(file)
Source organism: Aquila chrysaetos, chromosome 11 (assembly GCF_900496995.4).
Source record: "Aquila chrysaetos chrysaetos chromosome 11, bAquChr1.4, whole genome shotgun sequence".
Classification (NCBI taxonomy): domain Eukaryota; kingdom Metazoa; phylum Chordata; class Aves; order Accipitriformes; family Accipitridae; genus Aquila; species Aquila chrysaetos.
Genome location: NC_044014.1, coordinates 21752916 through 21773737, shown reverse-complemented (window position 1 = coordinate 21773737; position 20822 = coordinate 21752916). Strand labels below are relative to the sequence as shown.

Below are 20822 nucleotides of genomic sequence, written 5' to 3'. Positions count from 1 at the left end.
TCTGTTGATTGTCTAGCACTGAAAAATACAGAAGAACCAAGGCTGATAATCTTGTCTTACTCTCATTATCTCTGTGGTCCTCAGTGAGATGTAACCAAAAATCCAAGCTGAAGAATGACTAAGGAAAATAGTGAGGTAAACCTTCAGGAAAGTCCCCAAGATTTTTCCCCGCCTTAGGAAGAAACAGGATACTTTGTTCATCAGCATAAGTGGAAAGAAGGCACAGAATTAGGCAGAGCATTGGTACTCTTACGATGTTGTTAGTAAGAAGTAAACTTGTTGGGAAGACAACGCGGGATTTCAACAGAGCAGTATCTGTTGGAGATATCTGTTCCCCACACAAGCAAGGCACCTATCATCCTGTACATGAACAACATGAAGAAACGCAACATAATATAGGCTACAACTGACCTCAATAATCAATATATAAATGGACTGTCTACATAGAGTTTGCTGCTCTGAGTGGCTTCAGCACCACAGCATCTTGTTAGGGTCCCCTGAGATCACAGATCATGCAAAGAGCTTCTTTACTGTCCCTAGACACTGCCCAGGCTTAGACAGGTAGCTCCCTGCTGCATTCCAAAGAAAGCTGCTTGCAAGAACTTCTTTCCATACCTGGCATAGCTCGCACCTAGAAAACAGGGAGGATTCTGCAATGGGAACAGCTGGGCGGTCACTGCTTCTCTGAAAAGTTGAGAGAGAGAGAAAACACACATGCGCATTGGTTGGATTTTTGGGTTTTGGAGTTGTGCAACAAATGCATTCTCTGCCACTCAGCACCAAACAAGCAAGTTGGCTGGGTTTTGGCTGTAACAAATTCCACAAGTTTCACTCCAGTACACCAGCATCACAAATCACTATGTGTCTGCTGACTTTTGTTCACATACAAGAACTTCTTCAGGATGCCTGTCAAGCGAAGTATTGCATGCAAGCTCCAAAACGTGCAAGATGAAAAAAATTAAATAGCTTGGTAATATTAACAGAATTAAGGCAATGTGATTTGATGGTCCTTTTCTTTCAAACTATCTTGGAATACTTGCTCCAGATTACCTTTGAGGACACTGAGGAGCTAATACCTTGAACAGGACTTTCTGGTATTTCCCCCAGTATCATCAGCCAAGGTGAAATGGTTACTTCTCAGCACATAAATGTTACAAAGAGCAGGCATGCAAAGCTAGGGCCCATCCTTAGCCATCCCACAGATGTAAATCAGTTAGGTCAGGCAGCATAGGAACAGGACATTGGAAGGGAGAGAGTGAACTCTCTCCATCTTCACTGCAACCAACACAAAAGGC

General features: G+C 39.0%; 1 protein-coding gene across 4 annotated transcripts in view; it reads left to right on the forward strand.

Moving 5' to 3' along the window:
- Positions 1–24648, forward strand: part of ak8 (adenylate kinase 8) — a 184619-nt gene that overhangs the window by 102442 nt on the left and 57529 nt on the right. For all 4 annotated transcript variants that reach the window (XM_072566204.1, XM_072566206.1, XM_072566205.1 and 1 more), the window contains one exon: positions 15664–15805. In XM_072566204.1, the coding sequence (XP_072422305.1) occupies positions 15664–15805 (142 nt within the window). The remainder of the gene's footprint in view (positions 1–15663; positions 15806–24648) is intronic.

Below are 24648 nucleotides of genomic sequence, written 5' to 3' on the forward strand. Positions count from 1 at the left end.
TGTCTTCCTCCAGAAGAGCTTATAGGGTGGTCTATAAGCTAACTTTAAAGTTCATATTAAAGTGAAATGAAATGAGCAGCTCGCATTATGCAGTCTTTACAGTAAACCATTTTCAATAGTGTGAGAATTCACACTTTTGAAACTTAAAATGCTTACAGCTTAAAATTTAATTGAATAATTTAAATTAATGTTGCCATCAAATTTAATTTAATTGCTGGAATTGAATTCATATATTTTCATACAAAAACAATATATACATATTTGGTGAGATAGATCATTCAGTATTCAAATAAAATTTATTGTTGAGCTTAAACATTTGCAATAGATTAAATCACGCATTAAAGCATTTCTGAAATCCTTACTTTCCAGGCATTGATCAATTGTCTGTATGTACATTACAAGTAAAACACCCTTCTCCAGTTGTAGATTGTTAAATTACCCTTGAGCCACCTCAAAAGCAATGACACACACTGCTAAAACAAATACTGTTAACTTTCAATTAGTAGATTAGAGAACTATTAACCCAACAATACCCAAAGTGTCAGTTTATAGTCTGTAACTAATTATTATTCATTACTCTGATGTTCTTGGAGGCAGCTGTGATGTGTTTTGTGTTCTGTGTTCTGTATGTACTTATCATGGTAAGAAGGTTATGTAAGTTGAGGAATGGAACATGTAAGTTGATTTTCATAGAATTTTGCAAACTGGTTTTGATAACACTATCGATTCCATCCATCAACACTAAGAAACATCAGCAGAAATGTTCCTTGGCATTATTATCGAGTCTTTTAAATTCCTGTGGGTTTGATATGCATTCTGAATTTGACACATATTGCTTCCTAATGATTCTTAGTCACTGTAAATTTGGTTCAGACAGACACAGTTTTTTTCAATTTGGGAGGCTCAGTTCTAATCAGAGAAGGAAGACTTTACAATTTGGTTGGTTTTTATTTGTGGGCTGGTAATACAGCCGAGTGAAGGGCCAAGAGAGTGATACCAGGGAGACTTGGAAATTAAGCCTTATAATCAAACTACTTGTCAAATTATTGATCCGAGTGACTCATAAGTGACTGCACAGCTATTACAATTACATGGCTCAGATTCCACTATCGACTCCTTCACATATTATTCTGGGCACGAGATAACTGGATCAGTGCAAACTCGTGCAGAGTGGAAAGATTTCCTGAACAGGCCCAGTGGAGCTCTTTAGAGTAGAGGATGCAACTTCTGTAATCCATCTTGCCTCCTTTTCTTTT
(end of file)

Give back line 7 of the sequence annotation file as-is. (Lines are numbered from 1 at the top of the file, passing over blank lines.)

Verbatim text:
General features: G+C 39.0%; 1 protein-coding gene across 4 annotated transcripts in view; it reads left to right on the forward strand.